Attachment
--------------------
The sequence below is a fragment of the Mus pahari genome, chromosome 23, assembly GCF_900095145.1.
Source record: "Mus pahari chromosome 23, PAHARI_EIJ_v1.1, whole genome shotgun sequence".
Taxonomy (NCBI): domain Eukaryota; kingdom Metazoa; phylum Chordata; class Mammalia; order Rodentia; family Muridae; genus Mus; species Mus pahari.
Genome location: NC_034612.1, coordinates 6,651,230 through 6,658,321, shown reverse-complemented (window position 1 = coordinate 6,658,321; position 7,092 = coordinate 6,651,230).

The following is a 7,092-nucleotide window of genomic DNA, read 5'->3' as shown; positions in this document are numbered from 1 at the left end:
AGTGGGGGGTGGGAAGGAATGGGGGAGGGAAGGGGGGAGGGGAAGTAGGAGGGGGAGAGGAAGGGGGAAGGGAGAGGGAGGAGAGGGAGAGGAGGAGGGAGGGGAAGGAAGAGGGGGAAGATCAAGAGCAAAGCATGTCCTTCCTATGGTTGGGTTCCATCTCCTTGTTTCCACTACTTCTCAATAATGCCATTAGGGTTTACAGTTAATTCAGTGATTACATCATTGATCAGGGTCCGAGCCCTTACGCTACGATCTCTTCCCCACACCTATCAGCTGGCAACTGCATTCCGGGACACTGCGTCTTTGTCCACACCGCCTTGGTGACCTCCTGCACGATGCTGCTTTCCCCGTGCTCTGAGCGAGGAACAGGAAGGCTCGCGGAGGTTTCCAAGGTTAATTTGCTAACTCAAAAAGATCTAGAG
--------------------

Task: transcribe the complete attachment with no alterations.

The sequence below is a fragment of the Mus pahari genome, chromosome 23, assembly GCF_900095145.1.
Source record: "Mus pahari chromosome 23, PAHARI_EIJ_v1.1, whole genome shotgun sequence".
Taxonomy (NCBI): domain Eukaryota; kingdom Metazoa; phylum Chordata; class Mammalia; order Rodentia; family Muridae; genus Mus; species Mus pahari.
Genome location: NC_034612.1, coordinates 6,651,230 through 6,658,321, shown reverse-complemented (window position 1 = coordinate 6,658,321; position 7,092 = coordinate 6,651,230).

The following is a 7,092-nucleotide window of genomic DNA, read 5'->3' as shown; positions in this document are numbered from 1 at the left end:
AGTGGGGGGTGGGAAGGAATGGGGGAGGGAAGGGGGGAGGGGAAGTAGGAGGGGGAGAGGAAGGGGGAAGGGAGAGGGAGGAGAGGGAGAGGAGGAGGGAGGGGAAGGAAGAGGGGGAAGATCAAGAGCAAAGCATGTCCTTCCTATGGTTGGGTTCCATCTCCTTGTTTCCACTACTTCTCAATAATGCCATTAGGGTTTACAGTTAATTCAGTGATTACATCATTGATCAGGGTCCGAGCCCTTACGCTACGATCTCTTCCCCACACCTATCAGCTGGCAACTGCATTCCGGGACACTGCGTCTTTGTCCACACCGCCTTGGTGACCTCCTGCACGATGCTGCTTTCCCCGTGCTCTGAGCGAGGAACAGGAAGGCTCGCGGAGGTTTCCAAGGTTAATTTGCTAACTCAAAAAGATCTAGAG